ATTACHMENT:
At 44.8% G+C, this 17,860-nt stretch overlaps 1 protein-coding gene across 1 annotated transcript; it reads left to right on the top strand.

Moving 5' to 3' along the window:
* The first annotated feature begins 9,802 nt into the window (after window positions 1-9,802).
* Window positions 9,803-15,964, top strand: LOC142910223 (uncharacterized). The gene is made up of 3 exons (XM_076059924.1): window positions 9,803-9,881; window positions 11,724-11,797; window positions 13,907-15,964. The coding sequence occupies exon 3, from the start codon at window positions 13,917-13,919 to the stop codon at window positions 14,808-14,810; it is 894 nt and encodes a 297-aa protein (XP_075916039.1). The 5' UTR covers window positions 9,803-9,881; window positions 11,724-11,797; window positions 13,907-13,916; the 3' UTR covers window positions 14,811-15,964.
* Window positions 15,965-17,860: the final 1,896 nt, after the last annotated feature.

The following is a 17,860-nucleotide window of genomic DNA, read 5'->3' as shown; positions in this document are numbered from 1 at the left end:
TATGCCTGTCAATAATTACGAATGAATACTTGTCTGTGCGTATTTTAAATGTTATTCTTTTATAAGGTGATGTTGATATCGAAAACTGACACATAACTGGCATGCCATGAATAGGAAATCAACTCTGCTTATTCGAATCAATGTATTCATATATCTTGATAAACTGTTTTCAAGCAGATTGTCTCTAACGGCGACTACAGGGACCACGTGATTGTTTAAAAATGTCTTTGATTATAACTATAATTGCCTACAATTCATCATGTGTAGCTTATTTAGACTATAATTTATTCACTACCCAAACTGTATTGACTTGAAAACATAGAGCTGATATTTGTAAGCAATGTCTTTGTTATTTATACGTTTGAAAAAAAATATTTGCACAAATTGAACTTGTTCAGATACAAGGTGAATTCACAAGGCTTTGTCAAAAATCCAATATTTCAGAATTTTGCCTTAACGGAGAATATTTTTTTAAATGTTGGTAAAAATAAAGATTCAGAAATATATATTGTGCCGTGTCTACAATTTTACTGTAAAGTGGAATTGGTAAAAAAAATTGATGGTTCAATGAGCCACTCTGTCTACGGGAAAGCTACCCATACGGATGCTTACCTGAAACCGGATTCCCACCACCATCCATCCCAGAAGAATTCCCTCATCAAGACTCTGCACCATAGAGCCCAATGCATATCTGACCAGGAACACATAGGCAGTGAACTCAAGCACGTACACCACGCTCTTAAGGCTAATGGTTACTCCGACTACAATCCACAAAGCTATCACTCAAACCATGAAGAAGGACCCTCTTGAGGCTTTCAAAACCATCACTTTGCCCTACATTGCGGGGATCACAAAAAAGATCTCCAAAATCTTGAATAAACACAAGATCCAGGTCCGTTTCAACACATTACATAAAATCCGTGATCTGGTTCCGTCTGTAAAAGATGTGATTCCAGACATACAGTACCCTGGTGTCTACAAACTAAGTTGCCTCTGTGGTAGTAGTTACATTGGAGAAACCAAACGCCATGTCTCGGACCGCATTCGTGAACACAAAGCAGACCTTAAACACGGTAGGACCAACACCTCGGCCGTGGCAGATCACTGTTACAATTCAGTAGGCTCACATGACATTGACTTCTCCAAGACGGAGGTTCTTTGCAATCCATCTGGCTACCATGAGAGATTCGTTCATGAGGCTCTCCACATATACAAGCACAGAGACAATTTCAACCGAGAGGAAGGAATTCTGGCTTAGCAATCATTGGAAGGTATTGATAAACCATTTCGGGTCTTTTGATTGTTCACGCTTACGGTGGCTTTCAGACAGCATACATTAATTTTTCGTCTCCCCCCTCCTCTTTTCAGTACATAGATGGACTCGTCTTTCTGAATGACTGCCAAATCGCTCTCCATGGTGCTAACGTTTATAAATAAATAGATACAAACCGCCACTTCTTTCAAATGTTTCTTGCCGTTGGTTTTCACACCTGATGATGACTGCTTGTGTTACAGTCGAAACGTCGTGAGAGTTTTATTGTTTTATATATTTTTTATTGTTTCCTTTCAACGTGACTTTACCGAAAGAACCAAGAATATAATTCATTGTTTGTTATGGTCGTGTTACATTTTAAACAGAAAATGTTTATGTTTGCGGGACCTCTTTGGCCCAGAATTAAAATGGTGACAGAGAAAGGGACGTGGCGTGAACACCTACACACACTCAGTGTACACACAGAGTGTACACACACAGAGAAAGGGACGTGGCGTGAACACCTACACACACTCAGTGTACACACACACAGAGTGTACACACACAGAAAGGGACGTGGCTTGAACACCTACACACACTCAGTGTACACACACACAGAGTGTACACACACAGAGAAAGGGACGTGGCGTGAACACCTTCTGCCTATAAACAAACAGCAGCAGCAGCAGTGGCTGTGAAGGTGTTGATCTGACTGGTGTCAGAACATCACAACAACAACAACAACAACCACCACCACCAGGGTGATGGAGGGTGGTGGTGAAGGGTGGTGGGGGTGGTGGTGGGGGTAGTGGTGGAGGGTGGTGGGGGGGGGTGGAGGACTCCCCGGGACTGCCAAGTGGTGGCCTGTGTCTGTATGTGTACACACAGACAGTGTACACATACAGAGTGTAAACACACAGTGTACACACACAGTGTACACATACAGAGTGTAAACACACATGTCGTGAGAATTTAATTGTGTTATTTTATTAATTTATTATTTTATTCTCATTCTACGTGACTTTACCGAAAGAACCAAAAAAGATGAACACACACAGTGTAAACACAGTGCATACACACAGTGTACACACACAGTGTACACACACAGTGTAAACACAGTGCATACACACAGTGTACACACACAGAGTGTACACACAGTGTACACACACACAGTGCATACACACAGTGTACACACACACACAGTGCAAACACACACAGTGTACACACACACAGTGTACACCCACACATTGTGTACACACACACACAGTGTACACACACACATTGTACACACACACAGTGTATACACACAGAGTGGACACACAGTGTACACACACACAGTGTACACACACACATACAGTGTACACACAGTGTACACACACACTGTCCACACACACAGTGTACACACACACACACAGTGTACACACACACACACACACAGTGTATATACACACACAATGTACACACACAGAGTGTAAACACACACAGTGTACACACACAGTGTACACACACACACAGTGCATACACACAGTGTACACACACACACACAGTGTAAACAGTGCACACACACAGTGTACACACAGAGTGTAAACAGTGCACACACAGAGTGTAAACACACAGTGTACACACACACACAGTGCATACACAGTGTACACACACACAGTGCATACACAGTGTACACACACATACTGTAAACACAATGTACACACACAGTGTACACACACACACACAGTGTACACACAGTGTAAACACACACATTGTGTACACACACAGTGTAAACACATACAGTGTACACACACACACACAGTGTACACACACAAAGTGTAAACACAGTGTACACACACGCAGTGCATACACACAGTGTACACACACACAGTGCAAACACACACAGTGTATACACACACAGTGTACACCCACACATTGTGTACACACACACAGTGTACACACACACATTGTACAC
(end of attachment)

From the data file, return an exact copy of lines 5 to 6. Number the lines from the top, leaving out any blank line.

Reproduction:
* Window positions 15,965-17,860: the final 1,896 nt, after the last annotated feature.

The following is a 17,860-nucleotide window of genomic DNA, read 5'->3' as shown; positions in this document are numbered from 1 at the left end: